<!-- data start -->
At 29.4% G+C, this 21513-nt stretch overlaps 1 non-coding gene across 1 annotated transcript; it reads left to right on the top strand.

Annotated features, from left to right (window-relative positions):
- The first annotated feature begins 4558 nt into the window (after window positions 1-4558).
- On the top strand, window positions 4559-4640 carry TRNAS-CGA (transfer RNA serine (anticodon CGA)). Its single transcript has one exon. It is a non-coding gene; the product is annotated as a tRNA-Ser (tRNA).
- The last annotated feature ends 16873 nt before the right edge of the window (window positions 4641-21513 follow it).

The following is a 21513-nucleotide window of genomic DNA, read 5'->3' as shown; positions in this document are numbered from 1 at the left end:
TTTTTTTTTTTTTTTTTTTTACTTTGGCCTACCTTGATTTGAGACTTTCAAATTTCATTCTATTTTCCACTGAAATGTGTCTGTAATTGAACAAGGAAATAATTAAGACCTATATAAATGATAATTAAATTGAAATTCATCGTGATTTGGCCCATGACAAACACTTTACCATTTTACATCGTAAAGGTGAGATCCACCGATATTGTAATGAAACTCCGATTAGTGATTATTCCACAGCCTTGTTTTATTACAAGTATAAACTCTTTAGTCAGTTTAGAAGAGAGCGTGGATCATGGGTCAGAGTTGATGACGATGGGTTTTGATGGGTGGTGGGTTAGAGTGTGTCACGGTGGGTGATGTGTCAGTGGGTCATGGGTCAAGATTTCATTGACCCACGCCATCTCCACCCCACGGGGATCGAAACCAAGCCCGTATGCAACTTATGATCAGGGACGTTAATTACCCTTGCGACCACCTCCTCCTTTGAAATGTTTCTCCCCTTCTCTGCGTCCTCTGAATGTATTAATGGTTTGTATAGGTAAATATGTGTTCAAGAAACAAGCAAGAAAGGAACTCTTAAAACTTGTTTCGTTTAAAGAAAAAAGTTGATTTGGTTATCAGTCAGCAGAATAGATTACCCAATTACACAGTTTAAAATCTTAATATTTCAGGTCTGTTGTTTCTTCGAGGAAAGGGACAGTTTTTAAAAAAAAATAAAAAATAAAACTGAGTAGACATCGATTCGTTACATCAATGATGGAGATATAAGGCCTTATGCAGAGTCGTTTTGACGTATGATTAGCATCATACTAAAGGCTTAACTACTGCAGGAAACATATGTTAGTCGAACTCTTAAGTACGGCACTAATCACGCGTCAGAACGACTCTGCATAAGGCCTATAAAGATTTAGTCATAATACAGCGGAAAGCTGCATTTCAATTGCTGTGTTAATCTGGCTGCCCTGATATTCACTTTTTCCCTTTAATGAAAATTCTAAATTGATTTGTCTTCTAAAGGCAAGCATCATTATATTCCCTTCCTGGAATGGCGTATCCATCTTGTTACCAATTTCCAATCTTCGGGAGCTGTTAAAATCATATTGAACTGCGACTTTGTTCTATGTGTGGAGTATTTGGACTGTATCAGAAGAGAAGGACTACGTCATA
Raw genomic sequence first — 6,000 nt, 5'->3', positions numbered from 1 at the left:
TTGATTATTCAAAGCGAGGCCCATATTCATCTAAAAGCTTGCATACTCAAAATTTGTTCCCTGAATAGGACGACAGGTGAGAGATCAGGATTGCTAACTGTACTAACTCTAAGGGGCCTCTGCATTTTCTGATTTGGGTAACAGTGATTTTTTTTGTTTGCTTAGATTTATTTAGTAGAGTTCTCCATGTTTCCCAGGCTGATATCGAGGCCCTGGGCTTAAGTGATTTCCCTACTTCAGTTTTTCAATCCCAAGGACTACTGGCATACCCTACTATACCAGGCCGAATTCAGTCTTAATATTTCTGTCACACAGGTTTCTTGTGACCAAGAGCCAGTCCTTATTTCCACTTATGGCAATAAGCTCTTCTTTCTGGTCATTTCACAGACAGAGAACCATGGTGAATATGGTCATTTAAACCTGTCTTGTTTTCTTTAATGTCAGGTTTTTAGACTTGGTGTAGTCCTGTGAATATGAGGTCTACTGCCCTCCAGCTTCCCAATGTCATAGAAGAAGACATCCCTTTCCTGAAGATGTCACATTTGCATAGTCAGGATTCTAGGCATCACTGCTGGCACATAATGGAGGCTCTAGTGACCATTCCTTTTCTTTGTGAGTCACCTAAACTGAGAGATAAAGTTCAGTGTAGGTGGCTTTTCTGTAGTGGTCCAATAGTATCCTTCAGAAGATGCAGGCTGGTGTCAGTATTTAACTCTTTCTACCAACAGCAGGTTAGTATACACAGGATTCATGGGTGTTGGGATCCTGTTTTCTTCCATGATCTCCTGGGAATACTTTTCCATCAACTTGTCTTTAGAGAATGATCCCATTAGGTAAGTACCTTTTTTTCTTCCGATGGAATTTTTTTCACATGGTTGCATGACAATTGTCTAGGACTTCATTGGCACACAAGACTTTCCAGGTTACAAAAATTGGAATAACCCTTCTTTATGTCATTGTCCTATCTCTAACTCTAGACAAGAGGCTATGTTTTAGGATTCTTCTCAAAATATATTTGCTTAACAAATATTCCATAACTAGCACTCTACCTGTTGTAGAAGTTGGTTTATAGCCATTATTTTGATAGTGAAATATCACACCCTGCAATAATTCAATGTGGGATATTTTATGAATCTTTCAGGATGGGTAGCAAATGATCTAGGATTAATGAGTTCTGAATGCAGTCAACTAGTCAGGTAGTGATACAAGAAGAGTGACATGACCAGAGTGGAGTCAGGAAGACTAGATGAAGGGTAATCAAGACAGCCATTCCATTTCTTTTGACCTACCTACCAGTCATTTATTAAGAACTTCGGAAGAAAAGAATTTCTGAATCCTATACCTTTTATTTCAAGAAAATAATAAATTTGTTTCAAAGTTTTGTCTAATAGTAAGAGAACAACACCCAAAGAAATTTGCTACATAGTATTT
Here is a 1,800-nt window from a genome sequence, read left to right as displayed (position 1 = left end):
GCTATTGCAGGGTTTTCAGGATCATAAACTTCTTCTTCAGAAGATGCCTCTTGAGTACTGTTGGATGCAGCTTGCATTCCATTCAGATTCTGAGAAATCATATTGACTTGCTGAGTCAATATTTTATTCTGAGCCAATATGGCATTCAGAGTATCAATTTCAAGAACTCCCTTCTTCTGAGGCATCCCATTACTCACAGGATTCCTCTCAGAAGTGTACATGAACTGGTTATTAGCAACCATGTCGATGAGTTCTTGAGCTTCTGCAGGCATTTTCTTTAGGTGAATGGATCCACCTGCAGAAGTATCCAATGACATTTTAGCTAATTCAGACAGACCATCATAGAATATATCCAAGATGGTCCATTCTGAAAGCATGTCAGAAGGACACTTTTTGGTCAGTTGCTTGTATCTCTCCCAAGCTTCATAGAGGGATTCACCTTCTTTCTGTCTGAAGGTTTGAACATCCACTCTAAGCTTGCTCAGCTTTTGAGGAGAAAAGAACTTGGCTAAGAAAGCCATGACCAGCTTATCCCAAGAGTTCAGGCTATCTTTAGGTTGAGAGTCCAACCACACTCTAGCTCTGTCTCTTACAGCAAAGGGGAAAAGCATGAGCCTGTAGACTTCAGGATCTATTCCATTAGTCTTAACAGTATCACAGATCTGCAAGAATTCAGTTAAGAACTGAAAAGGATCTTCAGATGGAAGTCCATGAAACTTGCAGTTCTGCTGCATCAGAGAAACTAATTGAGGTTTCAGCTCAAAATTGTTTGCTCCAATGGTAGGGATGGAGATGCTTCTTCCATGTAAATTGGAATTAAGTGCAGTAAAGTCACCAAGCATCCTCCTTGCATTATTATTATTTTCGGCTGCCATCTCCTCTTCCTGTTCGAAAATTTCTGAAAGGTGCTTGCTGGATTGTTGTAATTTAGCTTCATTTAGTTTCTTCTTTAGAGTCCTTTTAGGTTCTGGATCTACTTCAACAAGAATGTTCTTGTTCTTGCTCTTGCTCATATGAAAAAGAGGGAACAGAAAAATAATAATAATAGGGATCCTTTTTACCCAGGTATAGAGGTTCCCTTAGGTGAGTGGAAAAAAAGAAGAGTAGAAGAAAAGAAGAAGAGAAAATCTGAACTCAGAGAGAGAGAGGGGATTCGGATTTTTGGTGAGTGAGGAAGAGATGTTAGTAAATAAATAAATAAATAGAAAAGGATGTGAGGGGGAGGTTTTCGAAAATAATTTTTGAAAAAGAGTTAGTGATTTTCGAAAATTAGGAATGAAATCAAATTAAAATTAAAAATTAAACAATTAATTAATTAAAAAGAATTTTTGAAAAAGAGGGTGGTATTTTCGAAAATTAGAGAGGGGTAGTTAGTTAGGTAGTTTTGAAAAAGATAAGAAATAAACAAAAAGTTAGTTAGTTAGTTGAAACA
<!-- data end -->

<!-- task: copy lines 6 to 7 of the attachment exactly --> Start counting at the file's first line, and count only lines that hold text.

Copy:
The following is a 21513-nucleotide window of genomic DNA, read 5'->3' as shown; positions in this document are numbered from 1 at the left end:
TTTTTTTTTTTTTTTTTTTTACTTTGGCCTACCTTGATTTGAGACTTTCAAATTTCATTCTATTTTCCACTGAAATGTGTCTGTAATTGAACAAGGAAATAATTAAGACCTATATAAATGATAATTAAATTGAAATTCATCGTGATTTGGCCCATGACAAACACTTTACCATTTTACATCGTAAAGGTGAGATCCACCGATATTGTAATGAAACTCCGATTAGTGATTATTCCACAGCCTTGTTTTATTACAAGTATAAACTCTTTAGTCAGTTTAGAAGAGAGCGTGGATCATGGGTCAGAGTTGATGACGATGGGTTTTGATGGGTGGTGGGTTAGAGTGTGTCACGGTGGGTGATGTGTCAGTGGGTCATGGGTCAAGATTTCATTGACCCACGCCATCTCCACCCCACGGGGATCGAAACCAAGCCCGTATGCAACTTATGATCAGGGACGTTAATTACCCTTGCGACCACCTCCTCCTTTGAAATGTTTCTCCCCTTCTCTGCGTCCTCTGAATGTATTAATGGTTTGTATAGGTAAATATGTGTTCAAGAAACAAGCAAGAAAGGAACTCTTAAAACTTGTTTCGTTTAAAGAAAAAAGTTGATTTGGTTATCAGTCAGCAGAATAGATTACCCAATTACACAGTTTAAAATCTTAATATTTCAGGTCTGTTGTTTCTTCGAGGAAAGGGACAGTTTTTAAAAAAAAATAAAAAATAAAACTGAGTAGACATCGATTCGTTACATCAATGATGGAGATATAAGGCCTTATGCAGAGTCGTTTTGACGTATGATTAGCATCATACTAAAGGCTTAACTACTGCAGGAAACATATGTTAGTCGAACTCTTAAGTACGGCACTAATCACGCGTCAGAACGACTCTGCATAAGGCCTATAAAGATTTAGTCATAATACAGCGGAAAGCTGCATTTCAATTGCTGTGTTAATCTGGCTGCCCTGATATTCACTTTTTCCCTTTAATGAAAATTCTAAATTGATTTGTCTTCTAAAGGCAAGCATCATTATATTCCCTTCCTGGAATGGCGTATCCATCTTGTTACCAATTTCCAATCTTCGGGAGCTGTTAAAATCATATTGAACTGCGACTTTGTTCTATGTGTGGAGTATTTGGACTGTATCAGAAGAGAAGGACTACGTCATA